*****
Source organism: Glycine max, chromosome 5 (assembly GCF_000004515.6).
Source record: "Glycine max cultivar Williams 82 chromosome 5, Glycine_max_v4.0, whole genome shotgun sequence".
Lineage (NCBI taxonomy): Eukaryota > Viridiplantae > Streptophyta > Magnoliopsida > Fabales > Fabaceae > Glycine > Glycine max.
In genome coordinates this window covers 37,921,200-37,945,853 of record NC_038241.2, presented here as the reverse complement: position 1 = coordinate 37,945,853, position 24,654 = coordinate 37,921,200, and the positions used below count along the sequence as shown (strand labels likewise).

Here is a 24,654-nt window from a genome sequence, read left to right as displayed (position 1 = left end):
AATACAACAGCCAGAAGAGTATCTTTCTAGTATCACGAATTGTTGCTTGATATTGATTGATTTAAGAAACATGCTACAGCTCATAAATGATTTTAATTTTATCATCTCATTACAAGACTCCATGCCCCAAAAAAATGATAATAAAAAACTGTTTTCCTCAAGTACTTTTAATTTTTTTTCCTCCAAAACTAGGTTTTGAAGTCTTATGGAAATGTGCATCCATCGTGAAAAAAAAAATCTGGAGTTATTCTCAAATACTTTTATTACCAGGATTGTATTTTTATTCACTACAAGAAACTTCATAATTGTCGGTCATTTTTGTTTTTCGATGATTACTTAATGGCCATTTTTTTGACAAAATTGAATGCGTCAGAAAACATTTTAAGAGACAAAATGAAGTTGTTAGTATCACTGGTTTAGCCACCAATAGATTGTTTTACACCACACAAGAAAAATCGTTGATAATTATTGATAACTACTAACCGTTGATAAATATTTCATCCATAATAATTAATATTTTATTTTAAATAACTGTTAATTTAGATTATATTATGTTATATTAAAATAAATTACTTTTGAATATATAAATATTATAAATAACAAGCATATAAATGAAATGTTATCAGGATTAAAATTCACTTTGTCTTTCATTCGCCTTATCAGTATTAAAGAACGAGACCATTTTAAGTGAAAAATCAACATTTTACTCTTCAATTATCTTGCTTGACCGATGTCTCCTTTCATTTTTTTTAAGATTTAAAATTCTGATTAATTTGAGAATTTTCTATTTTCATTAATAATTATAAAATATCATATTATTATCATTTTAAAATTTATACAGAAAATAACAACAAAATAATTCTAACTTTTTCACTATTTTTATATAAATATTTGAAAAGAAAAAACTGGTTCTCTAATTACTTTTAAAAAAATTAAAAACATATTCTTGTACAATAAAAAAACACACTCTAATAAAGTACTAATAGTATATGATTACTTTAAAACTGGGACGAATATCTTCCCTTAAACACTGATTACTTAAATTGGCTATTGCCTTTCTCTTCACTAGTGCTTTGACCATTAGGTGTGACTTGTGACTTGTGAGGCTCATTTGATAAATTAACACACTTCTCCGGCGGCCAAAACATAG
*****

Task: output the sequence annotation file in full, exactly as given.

Source organism: Glycine max, chromosome 5 (assembly GCF_000004515.6).
Source record: "Glycine max cultivar Williams 82 chromosome 5, Glycine_max_v4.0, whole genome shotgun sequence".
Lineage (NCBI taxonomy): Eukaryota > Viridiplantae > Streptophyta > Magnoliopsida > Fabales > Fabaceae > Glycine > Glycine max.
In genome coordinates this window covers 37,921,200-37,945,853 of record NC_038241.2, presented here as the reverse complement: position 1 = coordinate 37,945,853, position 24,654 = coordinate 37,921,200, and the positions used below count along the sequence as shown (strand labels likewise).

Here is a 24,654-nt window from a genome sequence, read left to right as displayed (position 1 = left end):
AATACAACAGCCAGAAGAGTATCTTTCTAGTATCACGAATTGTTGCTTGATATTGATTGATTTAAGAAACATGCTACAGCTCATAAATGATTTTAATTTTATCATCTCATTACAAGACTCCATGCCCCAAAAAAATGATAATAAAAAACTGTTTTCCTCAAGTACTTTTAATTTTTTTTCCTCCAAAACTAGGTTTTGAAGTCTTATGGAAATGTGCATCCATCGTGAAAAAAAAAATCTGGAGTTATTCTCAAATACTTTTATTACCAGGATTGTATTTTTATTCACTACAAGAAACTTCATAATTGTCGGTCATTTTTGTTTTTCGATGATTACTTAATGGCCATTTTTTTGACAAAATTGAATGCGTCAGAAAACATTTTAAGAGACAAAATGAAGTTGTTAGTATCACTGGTTTAGCCACCAATAGATTGTTTTACACCACACAAGAAAAATCGTTGATAATTATTGATAACTACTAACCGTTGATAAATATTTCATCCATAATAATTAATATTTTATTTTAAATAACTGTTAATTTAGATTATATTATGTTATATTAAAATAAATTACTTTTGAATATATAAATATTATAAATAACAAGCATATAAATGAAATGTTATCAGGATTAAAATTCACTTTGTCTTTCATTCGCCTTATCAGTATTAAAGAACGAGACCATTTTAAGTGAAAAATCAACATTTTACTCTTCAATTATCTTGCTTGACCGATGTCTCCTTTCATTTTTTTTAAGATTTAAAATTCTGATTAATTTGAGAATTTTCTATTTTCATTAATAATTATAAAATATCATATTATTATCATTTTAAAATTTATACAGAAAATAACAACAAAATAATTCTAACTTTTTCACTATTTTTATATAAATATTTGAAAAGAAAAAACTGGTTCTCTAATTACTTTTAAAAAAATTAAAAACATATTCTTGTACAATAAAAAAACACACTCTAATAAAGTACTAATAGTATATGATTACTTTAAAACTGGGACGAATATCTTCCCTTAAACACTGATTACTTAAATTGGCTATTGCCTTTCTCTTCACTAGTGCTTTGACCATTAGGTGTGACTTGTGACTTGTGAGGCTCATTTGATAAATTAACACACTTCTCCGGCGGCCAAAACATAG